Effective communication is an essential aspect of any relationship, including those within AA. The impact of our words is profound, both when speaking and writing. However, delivering our messages with clarity and empathy is a constant challenge that requires dedication and practice.
The Need for Refinement
The process of speaking often serves as a tool for refining our thoughts. This quality is frequently evident in AA meetings where shares can be exploratory and unstructured. As AA members, there’s no need to aspire to be professional speakers. However, it’s essential to be aware of and adjust our communication style to avoid inadvertently pushing people away from AA due to a lack of tact or understanding.
Each AA member has a unique perspective and interpretation of their journey to sobriety. Therefore, terms like “God,” “Higher Power,” “spirituality,” “religion,” or even “meditation” can hold vastly different meanings and emotions for different people. It’s crucial to deliver these loaded terms with a sense of awareness rather than an attitude of absoluteness, which could deter newcomers.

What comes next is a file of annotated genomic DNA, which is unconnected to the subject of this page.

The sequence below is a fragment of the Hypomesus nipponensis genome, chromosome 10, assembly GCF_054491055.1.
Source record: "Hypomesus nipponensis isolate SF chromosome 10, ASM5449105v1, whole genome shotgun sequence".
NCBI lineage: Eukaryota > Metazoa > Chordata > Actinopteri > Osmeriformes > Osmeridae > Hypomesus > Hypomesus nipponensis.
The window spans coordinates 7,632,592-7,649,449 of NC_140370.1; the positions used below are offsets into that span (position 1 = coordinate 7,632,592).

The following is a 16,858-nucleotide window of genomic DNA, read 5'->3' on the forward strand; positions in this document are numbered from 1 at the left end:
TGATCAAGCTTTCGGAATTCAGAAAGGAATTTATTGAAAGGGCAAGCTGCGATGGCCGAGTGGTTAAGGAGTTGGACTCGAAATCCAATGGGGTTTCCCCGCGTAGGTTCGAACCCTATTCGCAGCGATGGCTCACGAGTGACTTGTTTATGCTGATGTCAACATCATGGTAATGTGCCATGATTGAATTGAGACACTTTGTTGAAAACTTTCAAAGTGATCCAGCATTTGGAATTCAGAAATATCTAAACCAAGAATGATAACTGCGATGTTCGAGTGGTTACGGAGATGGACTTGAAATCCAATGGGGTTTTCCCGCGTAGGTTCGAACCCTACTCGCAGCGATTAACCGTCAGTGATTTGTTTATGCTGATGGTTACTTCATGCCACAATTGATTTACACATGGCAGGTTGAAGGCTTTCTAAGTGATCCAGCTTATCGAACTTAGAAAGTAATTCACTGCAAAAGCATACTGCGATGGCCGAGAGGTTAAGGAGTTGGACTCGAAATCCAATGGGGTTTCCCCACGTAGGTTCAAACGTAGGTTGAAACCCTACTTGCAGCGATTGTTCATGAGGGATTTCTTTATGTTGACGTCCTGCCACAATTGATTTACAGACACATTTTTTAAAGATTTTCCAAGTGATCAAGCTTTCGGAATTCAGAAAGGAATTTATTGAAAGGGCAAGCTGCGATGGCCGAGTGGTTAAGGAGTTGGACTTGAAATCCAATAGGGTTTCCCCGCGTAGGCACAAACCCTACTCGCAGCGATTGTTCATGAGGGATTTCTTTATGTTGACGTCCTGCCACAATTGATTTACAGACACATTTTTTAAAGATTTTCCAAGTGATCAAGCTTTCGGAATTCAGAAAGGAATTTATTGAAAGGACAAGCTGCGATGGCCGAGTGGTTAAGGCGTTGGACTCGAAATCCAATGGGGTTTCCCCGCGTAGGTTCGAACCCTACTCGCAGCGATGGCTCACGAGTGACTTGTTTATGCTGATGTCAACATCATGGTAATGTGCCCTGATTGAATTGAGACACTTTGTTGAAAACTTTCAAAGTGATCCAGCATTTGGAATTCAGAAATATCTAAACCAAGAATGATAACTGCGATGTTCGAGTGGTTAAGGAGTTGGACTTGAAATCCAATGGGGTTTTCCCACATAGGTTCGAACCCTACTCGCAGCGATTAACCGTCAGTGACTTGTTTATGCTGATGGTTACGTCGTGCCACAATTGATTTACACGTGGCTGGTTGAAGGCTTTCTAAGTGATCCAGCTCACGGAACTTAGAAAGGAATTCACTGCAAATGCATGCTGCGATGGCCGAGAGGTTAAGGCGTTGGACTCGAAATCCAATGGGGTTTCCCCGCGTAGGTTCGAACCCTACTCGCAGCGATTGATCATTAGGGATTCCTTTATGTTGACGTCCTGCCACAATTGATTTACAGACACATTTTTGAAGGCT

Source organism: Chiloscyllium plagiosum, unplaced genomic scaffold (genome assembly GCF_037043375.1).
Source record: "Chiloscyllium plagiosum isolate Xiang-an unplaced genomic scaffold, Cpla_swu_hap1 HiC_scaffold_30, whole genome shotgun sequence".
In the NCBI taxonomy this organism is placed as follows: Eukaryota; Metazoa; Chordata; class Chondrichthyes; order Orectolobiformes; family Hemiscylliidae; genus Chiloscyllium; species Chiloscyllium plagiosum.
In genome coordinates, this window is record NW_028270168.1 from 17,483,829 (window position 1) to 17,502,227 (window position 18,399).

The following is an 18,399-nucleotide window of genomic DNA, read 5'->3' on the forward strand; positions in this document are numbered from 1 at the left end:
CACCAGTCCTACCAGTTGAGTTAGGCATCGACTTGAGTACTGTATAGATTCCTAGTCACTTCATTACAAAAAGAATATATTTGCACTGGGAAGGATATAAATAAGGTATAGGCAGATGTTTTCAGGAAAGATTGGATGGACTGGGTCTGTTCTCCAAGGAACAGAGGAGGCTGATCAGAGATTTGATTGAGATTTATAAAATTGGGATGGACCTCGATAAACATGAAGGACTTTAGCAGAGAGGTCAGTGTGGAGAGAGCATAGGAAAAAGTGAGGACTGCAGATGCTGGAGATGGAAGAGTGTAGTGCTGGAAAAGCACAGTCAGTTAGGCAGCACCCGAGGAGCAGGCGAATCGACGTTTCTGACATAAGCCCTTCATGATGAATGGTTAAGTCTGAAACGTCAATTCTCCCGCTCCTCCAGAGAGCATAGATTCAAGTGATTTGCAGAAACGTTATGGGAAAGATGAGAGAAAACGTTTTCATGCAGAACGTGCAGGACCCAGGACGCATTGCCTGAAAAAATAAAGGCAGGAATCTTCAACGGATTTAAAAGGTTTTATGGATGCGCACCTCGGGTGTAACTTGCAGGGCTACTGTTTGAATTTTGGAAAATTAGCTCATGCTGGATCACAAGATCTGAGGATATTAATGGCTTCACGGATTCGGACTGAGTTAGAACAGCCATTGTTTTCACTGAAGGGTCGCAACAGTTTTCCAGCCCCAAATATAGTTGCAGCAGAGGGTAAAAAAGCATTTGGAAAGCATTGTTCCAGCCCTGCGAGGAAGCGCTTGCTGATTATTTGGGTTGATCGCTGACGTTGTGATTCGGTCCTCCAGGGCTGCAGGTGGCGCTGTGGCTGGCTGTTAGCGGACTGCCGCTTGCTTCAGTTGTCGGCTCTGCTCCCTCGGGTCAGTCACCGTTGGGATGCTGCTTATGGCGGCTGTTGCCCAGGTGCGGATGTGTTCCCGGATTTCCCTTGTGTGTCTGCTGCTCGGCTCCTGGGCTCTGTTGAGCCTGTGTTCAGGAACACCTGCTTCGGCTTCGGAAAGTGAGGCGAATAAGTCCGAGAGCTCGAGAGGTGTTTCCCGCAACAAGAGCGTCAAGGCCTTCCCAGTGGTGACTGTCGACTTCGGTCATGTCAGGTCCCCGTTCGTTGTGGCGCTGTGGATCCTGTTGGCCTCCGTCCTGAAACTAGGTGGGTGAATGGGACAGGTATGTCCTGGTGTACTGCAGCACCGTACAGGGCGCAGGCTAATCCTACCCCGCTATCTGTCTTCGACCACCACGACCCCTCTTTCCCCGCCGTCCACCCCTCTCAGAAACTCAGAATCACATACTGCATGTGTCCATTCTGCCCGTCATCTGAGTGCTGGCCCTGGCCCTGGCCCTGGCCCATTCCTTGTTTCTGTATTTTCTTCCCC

Newcomers to AA are often hurting and seeking empathy and thoughtful, individualized support. Therefore, prescriptive approaches, such as telling newcomers “exactly what they need to do,” can be off-putting. While some oldtimers may advocate for a direct, no sugar-coating approach, it’s essential to consider whether such an approach fosters an inclusive and supportive environment or merely inflates egos.
Here are a few communication strategies that can increase the effectiveness of your message within AA meetings:
- Think before you speak.
- Speak in complete sentences.
- Have a point, and stay on it.
- Don’t say everything you know.
- Describe rather than prescribe.
- Don’t use “we” or “you” speaking for others.
- Give brief examples to show rather than tell.
- Minimize and soften loaded terms.
- Emphasize empathy, compassion, and appreciation for the work required to succeed in AA.
Dealing with Loaded Terms
When it comes to loaded terms, substitutions can be useful. For example, using “inner” instead of “spiritual” or “belief” or “direction” in place of “God.” Avoiding certain controversial terms and ideas altogether is another strategy to consider.
Over the years, I’ve learned the importance of thoughtful communication in AA. It’s a challenging task, but one worth undertaking for the benefit of the group, particularly newcomers. The goal is not only personal growth but also fostering an environment that encourages more alcoholics to pursue and maintain sobriety.